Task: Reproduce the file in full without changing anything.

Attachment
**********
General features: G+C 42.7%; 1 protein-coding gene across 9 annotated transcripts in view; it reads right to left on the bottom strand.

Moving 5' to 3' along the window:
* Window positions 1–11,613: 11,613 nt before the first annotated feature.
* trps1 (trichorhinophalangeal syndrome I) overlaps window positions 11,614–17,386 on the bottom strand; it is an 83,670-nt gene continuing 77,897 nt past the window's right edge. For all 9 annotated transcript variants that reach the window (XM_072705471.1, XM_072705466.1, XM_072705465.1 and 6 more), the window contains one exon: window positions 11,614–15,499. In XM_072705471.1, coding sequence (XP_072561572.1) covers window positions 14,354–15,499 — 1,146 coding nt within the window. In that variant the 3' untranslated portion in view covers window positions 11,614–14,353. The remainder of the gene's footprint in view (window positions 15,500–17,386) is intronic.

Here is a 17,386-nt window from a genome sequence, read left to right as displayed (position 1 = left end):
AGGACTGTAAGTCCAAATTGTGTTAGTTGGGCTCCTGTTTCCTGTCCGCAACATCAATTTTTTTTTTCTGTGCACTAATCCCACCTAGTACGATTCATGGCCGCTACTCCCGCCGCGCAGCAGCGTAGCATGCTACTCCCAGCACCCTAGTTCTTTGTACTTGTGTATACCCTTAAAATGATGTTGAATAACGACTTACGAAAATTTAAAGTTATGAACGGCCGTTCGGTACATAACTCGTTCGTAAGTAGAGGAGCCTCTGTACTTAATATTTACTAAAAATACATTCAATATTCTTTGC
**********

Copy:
General features: G+C 42.7%; 1 protein-coding gene across 9 annotated transcripts in view; it reads right to left on the bottom strand.

Moving 5' to 3' along the window:
* Window positions 1–11,613: 11,613 nt before the first annotated feature.
* trps1 (trichorhinophalangeal syndrome I) overlaps window positions 11,614–17,386 on the bottom strand; it is an 83,670-nt gene continuing 77,897 nt past the window's right edge. For all 9 annotated transcript variants that reach the window (XM_072705471.1, XM_072705466.1, XM_072705465.1 and 6 more), the window contains one exon: window positions 11,614–15,499. In XM_072705471.1, coding sequence (XP_072561572.1) covers window positions 14,354–15,499 — 1,146 coding nt within the window. In that variant the 3' untranslated portion in view covers window positions 11,614–14,353. The remainder of the gene's footprint in view (window positions 15,500–17,386) is intronic.

Here is a 17,386-nt window from a genome sequence, read left to right as displayed (position 1 = left end):
AGGACTGTAAGTCCAAATTGTGTTAGTTGGGCTCCTGTTTCCTGTCCGCAACATCAATTTTTTTTTTCTGTGCACTAATCCCACCTAGTACGATTCATGGCCGCTACTCCCGCCGCGCAGCAGCGTAGCATGCTACTCCCAGCACCCTAGTTCTTTGTACTTGTGTATACCCTTAAAATGATGTTGAATAACGACTTACGAAAATTTAAAGTTATGAACGGCCGTTCGGTACATAACTCGTTCGTAAGTAGAGGAGCCTCTGTACTTAATATTTACTAAAAATACATTCAATATTCTTTGC